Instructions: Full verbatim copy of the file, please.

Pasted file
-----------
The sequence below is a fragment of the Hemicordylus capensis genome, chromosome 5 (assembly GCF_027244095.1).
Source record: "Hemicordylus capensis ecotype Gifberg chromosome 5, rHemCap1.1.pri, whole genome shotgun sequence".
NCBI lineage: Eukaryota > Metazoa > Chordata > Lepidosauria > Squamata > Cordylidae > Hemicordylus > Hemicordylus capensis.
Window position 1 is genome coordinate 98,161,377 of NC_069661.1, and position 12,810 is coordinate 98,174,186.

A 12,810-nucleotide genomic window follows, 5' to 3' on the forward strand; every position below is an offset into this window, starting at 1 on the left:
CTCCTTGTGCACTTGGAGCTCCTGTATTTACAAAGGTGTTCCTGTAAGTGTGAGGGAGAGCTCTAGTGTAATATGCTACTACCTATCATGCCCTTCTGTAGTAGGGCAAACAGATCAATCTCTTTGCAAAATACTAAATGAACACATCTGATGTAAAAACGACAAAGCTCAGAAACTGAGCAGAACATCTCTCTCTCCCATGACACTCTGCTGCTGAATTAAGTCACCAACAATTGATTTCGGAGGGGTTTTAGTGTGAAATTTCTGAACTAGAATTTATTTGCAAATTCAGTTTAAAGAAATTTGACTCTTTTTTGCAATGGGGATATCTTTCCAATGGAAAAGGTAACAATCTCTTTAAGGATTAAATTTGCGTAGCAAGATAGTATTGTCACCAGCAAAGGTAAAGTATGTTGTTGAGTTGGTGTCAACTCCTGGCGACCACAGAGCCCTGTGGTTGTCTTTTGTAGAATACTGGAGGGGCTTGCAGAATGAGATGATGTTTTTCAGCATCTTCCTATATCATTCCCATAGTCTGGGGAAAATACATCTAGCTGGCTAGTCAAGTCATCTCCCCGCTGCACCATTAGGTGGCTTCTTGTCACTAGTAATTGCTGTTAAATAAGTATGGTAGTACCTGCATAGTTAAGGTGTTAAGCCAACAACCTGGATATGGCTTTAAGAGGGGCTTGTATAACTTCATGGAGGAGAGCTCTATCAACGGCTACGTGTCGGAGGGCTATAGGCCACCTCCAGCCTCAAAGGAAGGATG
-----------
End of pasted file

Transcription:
The sequence below is a fragment of the Hemicordylus capensis genome, chromosome 5 (assembly GCF_027244095.1).
Source record: "Hemicordylus capensis ecotype Gifberg chromosome 5, rHemCap1.1.pri, whole genome shotgun sequence".
NCBI lineage: Eukaryota > Metazoa > Chordata > Lepidosauria > Squamata > Cordylidae > Hemicordylus > Hemicordylus capensis.
Window position 1 is genome coordinate 98,161,377 of NC_069661.1, and position 12,810 is coordinate 98,174,186.

A 12,810-nucleotide genomic window follows, 5' to 3' on the forward strand; every position below is an offset into this window, starting at 1 on the left:
CTCCTTGTGCACTTGGAGCTCCTGTATTTACAAAGGTGTTCCTGTAAGTGTGAGGGAGAGCTCTAGTGTAATATGCTACTACCTATCATGCCCTTCTGTAGTAGGGCAAACAGATCAATCTCTTTGCAAAATACTAAATGAACACATCTGATGTAAAAACGACAAAGCTCAGAAACTGAGCAGAACATCTCTCTCTCCCATGACACTCTGCTGCTGAATTAAGTCACCAACAATTGATTTCGGAGGGGTTTTAGTGTGAAATTTCTGAACTAGAATTTATTTGCAAATTCAGTTTAAAGAAATTTGACTCTTTTTTGCAATGGGGATATCTTTCCAATGGAAAAGGTAACAATCTCTTTAAGGATTAAATTTGCGTAGCAAGATAGTATTGTCACCAGCAAAGGTAAAGTATGTTGTTGAGTTGGTGTCAACTCCTGGCGACCACAGAGCCCTGTGGTTGTCTTTTGTAGAATACTGGAGGGGCTTGCAGAATGAGATGATGTTTTTCAGCATCTTCCTATATCATTCCCATAGTCTGGGGAAAATACATCTAGCTGGCTAGTCAAGTCATCTCCCCGCTGCACCATTAGGTGGCTTCTTGTCACTAGTAATTGCTGTTAAATAAGTATGGTAGTACCTGCATAGTTAAGGTGTTAAGCCAACAACCTGGATATGGCTTTAAGAGGGGCTTGTATAACTTCATGGAGGAGAGCTCTATCAACGGCTACGTGTCGGAGGGCTATAGGCCACCTCCAGCCTCAAAGGAAGGATG